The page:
Social media can be a daunting task for small businesses because of its unpredictability. As a nontraditional marketing strategy, social media puts power in the hands of the consumer. Businesses create content but consumers interact in this push/pull method. Ideally, small businesses should be using social media to gain customer trust and loyalty, not to advertise sales.
An online community where your business’ regulars chat with new customers creates synergy and a natural flow to get the word out, without blatant in-your-face solicitation. The most important way to get desired results with social media is to focus on relationships and not pitches. People are not buying a product or service – they are first agreeing to a relationship with you. Engage customers in a conversation about a recent event at your business or ask them what they think of a new change to your company.
Reid Travis, social media manager of Mexican restaurant chain Panchero’s says, “I feel like companies that practice one-way conversation (the talking only kind) are pretty much missing the entire point of social media. The best advice I can give is to listen more than you talk and don’t be scared to let go of the reigns. You’re definitely not going to be able to control the entire message out there; be okay with that,” (Gist).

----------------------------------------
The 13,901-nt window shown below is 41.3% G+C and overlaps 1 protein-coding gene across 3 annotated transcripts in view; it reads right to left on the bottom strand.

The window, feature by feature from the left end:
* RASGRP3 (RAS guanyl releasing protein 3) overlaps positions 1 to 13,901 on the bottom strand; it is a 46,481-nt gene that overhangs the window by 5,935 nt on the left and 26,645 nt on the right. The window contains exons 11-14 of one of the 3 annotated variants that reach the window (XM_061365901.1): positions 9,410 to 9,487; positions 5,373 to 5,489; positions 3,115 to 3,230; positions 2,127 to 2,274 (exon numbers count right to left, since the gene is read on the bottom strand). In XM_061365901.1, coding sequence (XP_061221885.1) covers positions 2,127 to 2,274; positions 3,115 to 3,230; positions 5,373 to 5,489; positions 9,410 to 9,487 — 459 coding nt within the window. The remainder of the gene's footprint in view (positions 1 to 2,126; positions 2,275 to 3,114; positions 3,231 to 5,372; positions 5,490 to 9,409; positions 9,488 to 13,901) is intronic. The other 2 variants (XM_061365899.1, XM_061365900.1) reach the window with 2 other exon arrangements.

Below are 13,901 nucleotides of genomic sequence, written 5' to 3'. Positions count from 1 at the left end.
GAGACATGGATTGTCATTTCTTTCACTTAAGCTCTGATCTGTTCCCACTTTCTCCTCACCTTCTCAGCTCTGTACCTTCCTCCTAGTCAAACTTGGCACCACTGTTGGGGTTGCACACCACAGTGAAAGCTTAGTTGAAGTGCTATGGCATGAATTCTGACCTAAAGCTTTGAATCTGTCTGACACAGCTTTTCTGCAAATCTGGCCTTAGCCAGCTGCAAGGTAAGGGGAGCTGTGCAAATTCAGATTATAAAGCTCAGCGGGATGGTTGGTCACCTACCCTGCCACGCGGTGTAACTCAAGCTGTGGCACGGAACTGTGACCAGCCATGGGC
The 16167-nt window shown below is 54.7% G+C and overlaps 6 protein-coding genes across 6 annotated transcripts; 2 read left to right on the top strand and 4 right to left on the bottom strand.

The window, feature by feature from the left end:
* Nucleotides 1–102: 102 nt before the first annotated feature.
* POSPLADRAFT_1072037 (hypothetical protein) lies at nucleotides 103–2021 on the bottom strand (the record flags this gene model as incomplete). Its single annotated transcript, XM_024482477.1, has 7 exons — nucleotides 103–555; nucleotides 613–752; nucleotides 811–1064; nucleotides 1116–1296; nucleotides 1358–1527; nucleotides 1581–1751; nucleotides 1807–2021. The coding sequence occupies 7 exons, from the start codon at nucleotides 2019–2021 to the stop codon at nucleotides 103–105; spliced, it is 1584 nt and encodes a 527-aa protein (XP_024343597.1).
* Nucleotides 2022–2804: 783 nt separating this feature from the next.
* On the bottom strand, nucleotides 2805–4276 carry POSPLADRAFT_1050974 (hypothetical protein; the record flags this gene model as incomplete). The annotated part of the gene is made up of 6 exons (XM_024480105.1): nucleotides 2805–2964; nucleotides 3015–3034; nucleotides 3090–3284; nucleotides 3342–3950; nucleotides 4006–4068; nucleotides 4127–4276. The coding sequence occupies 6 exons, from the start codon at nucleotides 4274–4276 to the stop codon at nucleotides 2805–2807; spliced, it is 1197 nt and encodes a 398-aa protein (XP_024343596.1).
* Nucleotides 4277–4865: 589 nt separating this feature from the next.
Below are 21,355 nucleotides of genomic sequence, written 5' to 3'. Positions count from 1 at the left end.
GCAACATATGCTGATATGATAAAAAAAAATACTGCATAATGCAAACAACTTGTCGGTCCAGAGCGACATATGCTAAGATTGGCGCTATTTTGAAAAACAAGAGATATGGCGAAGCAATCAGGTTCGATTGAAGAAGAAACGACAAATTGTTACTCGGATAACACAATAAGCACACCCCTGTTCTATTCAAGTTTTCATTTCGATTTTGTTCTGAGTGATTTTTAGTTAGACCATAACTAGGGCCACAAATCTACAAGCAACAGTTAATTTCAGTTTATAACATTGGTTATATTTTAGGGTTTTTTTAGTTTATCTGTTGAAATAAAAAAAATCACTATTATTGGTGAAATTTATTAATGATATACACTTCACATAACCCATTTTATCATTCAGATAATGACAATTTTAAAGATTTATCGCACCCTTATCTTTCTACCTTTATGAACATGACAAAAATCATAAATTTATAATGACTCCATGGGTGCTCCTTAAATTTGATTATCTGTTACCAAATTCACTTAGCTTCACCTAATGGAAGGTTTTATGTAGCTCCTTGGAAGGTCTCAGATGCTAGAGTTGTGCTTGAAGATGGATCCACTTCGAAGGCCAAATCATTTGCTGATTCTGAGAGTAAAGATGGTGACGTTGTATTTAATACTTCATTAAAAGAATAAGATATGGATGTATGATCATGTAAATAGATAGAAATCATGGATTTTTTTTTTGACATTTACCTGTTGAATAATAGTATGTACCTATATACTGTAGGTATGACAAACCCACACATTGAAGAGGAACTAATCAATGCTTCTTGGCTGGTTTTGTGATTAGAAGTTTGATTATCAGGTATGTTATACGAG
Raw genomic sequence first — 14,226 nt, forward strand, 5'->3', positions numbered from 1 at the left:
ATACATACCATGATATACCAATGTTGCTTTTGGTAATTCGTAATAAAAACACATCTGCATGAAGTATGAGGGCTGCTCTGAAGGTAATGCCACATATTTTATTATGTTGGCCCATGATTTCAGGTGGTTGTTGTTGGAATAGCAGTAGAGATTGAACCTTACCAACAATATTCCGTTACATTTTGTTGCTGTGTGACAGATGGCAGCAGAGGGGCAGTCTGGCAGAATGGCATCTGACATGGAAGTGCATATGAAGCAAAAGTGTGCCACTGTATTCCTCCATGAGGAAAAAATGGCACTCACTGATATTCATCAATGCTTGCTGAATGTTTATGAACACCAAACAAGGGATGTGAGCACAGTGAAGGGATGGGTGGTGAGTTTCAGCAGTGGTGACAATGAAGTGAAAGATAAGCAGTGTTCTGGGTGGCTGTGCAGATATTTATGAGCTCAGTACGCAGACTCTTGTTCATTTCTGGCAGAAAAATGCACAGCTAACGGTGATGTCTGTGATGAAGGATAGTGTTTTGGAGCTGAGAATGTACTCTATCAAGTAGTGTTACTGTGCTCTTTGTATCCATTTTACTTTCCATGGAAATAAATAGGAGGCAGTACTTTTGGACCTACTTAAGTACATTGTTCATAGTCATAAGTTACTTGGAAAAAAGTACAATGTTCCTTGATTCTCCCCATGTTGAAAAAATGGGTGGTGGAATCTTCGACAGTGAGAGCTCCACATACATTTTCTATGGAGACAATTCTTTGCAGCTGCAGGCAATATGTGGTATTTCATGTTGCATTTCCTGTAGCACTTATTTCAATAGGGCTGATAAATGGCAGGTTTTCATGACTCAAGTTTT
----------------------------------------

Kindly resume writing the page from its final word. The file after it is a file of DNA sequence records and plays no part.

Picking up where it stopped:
Facebook, Twitter and LinkedIn are easy ways for small businesses to gauge interest and get the word out about events and new products – just make sure it’s a two-way conversation. Engage members of the community and invite them to organized events. By going the extra mile, small businesses can use social media marketing to create a culture that customers will return to.